Andre Winner: It’s been a mixed bag for Winner, who started off his UFC career on a high note by getting to the finals of TUF 9. Now 2-3 in the UFC and on a two-fight losing streak, his abilities on the ground are being questioned. Although his opponent at UFC 122 isn’t known for his wrestling prowess, Siver was able to out-grapple Winner; taking his back and ending the fight via rear-naked choke. This is just the latest loss that identifies a gaping hole in Winner’s ground game. Wrestling standouts like Ross Pearson and Nik Lentz have both erased his stand-up abilities by putting the Englishman squarely on his back. If given another shot inside the Octagon, Winner will need to strengthen his skill set while on the ground.

Amir Sadollah: Peter Sobotta was the perfect rebound fighter for Sadollah. After getting schooled on the ground for three rounds by Dong Hyun Kim earlier this year, Sadollah was able to erase that memory with an outstanding performance against Sobotta. In what was one of his best outings on the feet, his win still did not address his questionable takedown defense, exposed by Kim. Look for the UFC to test Sadollah’s ground game with a more worthy opponent for his next matchup.

Peter Sobotta: Unfortunately for Sobotta, it’s three and out for the welterweight fighter. In three UFC bouts, the German fighter has dropped all of them and will in all likelihood get his UFC walking papers. To withstand the punishment that Sadollah delivered demonstrates that he’s a tough dude, but that’s not quite enough to keep your job in the best mixed martial arts organization in the world.

Krzysztof Soszynski: The Polish fighter gutted out a three-round war with Goran Reljic, earning a decision victory. With the win, Soszynski rebounds from his loss to Stephan Bonnar back in February. Although Soszynski is on the right track, he’s yet to put together a win streak since May of 2009. He’ll need to string three or four victories together if he is to earn his way into the upper echelon of the light heavyweight division. I’m not sure he deserves it yet, but I sure would like to see him up against a top-ten 205 pounder for his next bout. Facing Rich Franklin if he loses to Forrest Griffin or a rematch versus Brandon Vera would be a couple good options.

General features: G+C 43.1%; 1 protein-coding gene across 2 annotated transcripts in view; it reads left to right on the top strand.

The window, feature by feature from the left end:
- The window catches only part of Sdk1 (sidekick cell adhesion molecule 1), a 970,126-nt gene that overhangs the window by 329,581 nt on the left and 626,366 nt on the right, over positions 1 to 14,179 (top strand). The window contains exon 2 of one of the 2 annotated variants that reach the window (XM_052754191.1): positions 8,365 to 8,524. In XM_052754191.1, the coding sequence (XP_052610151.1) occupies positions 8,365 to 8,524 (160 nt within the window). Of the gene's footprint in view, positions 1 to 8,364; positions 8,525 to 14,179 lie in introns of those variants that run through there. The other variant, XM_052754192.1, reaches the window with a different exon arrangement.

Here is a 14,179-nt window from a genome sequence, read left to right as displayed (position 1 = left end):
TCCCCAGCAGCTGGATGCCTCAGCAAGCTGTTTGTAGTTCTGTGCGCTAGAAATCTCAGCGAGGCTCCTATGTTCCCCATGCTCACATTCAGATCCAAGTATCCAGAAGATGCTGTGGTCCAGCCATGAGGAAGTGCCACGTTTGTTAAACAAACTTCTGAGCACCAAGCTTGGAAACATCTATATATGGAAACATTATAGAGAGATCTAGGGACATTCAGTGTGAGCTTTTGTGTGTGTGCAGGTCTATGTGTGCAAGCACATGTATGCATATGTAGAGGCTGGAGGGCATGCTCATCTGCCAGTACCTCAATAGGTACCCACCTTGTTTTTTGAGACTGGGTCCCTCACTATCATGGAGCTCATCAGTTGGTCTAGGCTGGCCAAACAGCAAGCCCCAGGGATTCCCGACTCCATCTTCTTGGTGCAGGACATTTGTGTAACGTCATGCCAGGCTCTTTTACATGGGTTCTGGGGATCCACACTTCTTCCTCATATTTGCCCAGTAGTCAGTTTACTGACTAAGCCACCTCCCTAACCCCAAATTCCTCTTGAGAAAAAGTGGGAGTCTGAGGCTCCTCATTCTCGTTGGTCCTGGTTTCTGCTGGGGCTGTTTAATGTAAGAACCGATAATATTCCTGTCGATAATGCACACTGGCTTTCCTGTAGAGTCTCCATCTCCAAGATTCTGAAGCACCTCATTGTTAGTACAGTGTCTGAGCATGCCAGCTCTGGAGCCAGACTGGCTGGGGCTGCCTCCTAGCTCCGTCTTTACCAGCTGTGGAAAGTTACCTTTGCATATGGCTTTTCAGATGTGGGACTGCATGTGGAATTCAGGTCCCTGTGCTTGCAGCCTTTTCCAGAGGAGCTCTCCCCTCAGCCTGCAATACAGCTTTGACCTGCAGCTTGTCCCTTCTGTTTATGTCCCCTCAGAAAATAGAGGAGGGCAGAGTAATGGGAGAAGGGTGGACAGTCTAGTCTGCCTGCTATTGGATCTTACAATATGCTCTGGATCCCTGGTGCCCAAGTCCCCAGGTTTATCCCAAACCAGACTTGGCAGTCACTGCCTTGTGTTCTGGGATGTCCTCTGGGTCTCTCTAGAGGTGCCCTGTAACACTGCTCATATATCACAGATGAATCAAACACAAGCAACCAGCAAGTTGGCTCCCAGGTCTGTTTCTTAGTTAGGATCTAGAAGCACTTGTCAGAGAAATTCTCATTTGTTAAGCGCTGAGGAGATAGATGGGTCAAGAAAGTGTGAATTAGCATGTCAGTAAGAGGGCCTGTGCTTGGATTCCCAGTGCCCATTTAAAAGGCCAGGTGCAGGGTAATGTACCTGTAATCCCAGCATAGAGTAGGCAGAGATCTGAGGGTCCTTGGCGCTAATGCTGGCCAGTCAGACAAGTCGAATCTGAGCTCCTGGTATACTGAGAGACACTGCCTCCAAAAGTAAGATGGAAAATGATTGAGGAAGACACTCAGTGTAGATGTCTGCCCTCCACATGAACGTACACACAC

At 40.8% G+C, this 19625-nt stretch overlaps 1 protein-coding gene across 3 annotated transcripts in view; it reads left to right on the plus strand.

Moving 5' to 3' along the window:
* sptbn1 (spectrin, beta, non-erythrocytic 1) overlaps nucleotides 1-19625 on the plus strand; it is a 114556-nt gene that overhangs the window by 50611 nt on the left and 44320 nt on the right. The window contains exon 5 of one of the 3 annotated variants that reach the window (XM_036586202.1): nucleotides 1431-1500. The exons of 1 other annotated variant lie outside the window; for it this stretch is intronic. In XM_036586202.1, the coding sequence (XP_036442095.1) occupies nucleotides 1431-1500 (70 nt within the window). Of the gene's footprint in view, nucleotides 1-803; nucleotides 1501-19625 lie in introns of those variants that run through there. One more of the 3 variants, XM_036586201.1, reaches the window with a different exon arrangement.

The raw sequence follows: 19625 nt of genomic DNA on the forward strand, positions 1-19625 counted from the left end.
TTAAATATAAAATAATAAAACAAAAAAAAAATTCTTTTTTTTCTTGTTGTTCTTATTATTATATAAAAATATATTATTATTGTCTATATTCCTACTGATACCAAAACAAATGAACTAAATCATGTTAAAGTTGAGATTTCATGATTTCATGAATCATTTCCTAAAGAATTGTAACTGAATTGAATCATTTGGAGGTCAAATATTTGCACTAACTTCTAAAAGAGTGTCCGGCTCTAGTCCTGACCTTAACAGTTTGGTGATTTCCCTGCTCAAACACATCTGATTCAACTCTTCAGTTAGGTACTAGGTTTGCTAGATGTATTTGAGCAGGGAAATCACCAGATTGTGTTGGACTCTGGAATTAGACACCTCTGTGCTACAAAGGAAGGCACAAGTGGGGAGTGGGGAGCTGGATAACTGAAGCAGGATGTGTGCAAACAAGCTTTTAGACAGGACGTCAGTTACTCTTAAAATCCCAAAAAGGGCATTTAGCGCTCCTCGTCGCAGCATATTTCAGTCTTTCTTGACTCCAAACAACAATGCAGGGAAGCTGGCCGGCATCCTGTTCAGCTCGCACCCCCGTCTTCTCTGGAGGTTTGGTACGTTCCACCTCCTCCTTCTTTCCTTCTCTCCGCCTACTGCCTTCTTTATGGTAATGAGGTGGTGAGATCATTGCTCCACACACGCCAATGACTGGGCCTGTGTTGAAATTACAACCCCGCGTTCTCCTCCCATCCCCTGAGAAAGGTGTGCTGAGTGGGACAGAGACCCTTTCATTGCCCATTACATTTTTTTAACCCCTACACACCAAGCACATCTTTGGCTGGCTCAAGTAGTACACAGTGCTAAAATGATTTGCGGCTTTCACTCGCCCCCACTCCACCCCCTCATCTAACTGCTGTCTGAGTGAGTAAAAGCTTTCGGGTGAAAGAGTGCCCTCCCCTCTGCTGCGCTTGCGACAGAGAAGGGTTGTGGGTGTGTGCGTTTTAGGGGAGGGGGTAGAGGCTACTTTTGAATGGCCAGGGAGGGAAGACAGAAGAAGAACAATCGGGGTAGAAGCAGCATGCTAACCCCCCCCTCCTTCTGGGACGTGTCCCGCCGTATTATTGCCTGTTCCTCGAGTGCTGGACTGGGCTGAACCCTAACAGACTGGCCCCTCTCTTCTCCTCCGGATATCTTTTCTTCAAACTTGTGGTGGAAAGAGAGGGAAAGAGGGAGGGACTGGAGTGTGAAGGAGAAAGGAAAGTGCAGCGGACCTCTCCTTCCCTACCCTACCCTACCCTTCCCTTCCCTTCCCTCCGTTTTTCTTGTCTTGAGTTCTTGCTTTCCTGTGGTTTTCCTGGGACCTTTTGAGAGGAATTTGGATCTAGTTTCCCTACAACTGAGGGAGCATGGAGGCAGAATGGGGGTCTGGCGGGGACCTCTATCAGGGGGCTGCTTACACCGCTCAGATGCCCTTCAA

Goran Reljic: Reljic is another European UFC fighter on the chopping block after his third loss in a row in the UFC. The Croation has yet to get a win in his three-fight stint for the organization. Now that the contract is up, it makes sense to cut him lose.

Duane Ludwig: Ludwig overcame a rough first round, which saw him on his back getting punished from the mount position, to eventually win the bout via a razor-thin split decision. This was a much needed victory for the Denver native who would have gone 0-3 in his second stint with the UFC. Now that Ludwig’s back on track, the lightweight can regroup and attempt his ascent up the 155-pound divisional ladder.

Nick Osipsczak: It was a bad weekend for a handful of European fighters. Just like Sobotta, and Reljic, Osipsczak lost his third UFC fight in a row. Unlike the other two, the British fighter went on a two-fight win streak as he started his UFC career. But now 2-3 in the organization, he’s certainly on the bubble. His fight against Duane Ludwig was a tough split-decision loss that I thought could have easily gone the other way. Knowing how close this fight was, perhaps the UFC will give him one more chance to demonstrate his value.